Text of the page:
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Cutting energy use in a growing RAS industry

Researchers, together with Krüger Kaldnes, are developing models that can save up to 15-20% of the energy used in a RAS facility by optimizing the use of energy and recovering energy from water and air. 

Cutting energy use in a growing RAS industry

April 16, 2021


Energy is the second largest cost in a RAS facility after feed. One of the processes in which energy is wasted is when removing carbon dioxide with a degassing unit. There has been a lot of research but few developments on reducing energy used in these units and it is one of the goals of the Norwegian center for research-based innovation, CtrlAQUA.

Currently, CO2 is removed by using gas exchange chambers where water is put into contact with large quantities of air, so CO2 can transfer from the water to the air phase. This CO2-rich air is sent out of the building using electric fans. Here Krüger Kaldnes see great opportunities to improve control over energy. The keywords are pH buffer management and fan automation.

To get to the point where energy is saved, there is a need for a model, a toolbox, to manage carbon dioxide efficiently. “Some of the systems are running in brackish water. In saltwater systems, you challenge the balance in the system, so everything needs to be controlled. To gain this control, we have been working closely with scientists in Nofima and discussing the need for estimating CO2 development based on biomass, feed, pH and other factors,” said Frederic Gaumet, business development manager in aquaculture for Krüger Kaldnes.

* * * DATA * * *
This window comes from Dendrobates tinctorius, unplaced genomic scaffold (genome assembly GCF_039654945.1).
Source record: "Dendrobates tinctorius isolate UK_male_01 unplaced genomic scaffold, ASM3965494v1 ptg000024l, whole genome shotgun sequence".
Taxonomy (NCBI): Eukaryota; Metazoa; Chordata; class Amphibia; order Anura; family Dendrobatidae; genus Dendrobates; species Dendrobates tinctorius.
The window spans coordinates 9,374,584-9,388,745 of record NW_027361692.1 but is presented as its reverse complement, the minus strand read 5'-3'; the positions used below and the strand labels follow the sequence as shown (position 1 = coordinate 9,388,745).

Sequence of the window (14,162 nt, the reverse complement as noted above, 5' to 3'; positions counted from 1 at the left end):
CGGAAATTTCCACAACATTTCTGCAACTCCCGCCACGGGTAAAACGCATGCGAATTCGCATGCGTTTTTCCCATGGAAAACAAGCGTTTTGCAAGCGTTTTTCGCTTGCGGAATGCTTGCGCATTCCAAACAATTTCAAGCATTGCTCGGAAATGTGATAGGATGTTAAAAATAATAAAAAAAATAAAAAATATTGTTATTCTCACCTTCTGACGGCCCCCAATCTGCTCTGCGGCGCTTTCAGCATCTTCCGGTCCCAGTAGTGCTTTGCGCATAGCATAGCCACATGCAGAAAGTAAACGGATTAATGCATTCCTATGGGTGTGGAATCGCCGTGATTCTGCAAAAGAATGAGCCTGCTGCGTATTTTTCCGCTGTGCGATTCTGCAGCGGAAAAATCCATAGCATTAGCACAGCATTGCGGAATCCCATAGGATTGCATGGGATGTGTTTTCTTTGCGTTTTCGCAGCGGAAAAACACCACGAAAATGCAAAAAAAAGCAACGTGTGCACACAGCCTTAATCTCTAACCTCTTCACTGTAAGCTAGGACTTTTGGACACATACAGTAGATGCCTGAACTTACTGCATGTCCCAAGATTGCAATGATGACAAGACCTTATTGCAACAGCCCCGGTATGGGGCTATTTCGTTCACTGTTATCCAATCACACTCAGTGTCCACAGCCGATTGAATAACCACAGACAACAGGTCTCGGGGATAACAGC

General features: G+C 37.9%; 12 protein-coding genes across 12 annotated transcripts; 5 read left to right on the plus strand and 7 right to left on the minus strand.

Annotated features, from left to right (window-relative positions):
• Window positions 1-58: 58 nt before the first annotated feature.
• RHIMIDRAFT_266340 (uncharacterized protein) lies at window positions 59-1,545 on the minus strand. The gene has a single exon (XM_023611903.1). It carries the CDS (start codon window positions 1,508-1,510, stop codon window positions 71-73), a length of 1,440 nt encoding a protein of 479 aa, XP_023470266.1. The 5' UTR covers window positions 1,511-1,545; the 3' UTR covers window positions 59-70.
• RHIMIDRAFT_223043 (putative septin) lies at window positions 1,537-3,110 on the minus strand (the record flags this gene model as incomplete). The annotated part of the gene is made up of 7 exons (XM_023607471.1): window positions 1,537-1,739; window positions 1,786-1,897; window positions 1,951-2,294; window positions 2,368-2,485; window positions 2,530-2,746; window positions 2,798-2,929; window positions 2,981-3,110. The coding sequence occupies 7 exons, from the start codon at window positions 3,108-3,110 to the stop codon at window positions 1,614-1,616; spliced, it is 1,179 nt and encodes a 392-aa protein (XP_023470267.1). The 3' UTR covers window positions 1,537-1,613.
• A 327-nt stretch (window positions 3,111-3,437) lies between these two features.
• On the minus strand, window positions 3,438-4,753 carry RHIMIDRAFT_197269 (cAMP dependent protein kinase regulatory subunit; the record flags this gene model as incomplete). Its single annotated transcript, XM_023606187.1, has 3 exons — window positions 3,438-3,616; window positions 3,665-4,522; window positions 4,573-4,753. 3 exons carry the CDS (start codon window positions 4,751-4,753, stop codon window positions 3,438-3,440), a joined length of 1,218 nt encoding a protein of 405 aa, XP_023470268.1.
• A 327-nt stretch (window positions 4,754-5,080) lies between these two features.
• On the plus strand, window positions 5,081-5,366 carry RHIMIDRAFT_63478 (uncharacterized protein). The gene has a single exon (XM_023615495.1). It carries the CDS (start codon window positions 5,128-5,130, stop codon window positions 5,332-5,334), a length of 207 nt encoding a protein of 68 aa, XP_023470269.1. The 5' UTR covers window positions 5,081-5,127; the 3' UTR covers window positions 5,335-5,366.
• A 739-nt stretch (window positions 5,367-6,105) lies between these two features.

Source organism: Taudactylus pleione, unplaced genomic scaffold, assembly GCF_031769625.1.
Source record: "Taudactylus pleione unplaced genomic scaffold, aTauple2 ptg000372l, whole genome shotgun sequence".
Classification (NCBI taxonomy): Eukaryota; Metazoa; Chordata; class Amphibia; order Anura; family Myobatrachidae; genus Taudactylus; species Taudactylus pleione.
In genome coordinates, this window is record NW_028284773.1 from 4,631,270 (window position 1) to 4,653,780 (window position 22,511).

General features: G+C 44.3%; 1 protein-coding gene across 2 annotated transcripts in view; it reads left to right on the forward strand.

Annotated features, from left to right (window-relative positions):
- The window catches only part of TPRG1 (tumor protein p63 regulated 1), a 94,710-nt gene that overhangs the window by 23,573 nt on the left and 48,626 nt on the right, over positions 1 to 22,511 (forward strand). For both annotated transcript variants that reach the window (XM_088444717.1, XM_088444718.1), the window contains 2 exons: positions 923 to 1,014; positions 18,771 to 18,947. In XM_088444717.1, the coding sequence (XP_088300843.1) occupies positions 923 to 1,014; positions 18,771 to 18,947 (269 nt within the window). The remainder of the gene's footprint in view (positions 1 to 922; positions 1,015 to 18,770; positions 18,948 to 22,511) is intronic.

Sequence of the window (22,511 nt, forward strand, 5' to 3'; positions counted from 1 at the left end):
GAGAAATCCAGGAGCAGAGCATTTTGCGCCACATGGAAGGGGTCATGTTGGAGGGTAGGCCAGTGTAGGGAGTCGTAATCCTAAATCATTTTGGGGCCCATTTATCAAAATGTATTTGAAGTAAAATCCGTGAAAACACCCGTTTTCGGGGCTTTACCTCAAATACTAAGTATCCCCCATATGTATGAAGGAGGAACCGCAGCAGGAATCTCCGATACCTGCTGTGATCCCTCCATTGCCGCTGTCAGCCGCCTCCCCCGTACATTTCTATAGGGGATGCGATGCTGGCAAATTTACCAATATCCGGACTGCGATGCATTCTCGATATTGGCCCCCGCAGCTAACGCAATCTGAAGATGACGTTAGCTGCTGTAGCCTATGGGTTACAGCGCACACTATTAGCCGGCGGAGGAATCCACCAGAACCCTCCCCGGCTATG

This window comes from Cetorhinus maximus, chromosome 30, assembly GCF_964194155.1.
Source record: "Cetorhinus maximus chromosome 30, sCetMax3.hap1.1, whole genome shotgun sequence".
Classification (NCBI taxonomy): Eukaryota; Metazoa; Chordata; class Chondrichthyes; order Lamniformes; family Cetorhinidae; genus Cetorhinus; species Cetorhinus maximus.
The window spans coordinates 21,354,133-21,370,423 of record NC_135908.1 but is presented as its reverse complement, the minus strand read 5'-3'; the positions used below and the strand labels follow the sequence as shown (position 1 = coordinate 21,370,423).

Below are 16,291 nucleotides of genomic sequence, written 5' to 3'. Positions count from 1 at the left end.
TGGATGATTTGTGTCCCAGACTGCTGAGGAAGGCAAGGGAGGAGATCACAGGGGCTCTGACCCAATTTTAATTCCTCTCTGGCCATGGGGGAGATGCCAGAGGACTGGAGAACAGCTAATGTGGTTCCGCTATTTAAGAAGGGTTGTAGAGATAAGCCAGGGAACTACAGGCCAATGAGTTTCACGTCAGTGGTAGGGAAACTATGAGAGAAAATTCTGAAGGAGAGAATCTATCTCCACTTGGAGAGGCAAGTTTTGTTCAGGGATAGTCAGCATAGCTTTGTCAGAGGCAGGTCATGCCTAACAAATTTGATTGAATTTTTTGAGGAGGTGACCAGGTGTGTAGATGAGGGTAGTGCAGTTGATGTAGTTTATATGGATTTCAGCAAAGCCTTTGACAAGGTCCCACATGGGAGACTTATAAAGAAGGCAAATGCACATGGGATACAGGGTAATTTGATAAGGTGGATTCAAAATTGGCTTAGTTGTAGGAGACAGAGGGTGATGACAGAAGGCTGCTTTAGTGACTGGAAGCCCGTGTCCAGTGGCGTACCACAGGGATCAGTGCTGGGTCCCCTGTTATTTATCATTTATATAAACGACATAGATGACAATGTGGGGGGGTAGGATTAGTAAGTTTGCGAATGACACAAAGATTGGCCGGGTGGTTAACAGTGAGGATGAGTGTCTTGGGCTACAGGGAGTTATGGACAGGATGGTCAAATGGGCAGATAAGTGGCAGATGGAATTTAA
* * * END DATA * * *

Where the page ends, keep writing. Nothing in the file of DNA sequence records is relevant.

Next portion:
Nofima and Krüger Kaldnes are developing the toolbox. The scientists have already done the theoretical work on potential energy savings and carbonate modeling. These models will be validated in practice to make a digital carbonate toolbox to be used in energy management for salmon farmers with RAS. Gaumet said that there is probably room for saving up to 15-20% of the energy used in a RAS facility as a whole, by optimizing the use of energy sources, consumption and by recovering energy from water and air. 

To operate and develop these systems further, the industry needs more trained people, as these are big and complex systems. “That’s why we are so eager to use CtrlAQUA as an arena to increase the knowledge of our employees at all levels. We have the great advantage of participating in the discussions with the professionals in the CtrlAQUA consortium and combining the knowledge with the work we do. What makes this consortium very rich is that there is a very good representation of the leading companies in the industry and research institutes that have RAS test facilities,” said Gaumet.

 

Photo credits: Krüger Kaldnes.

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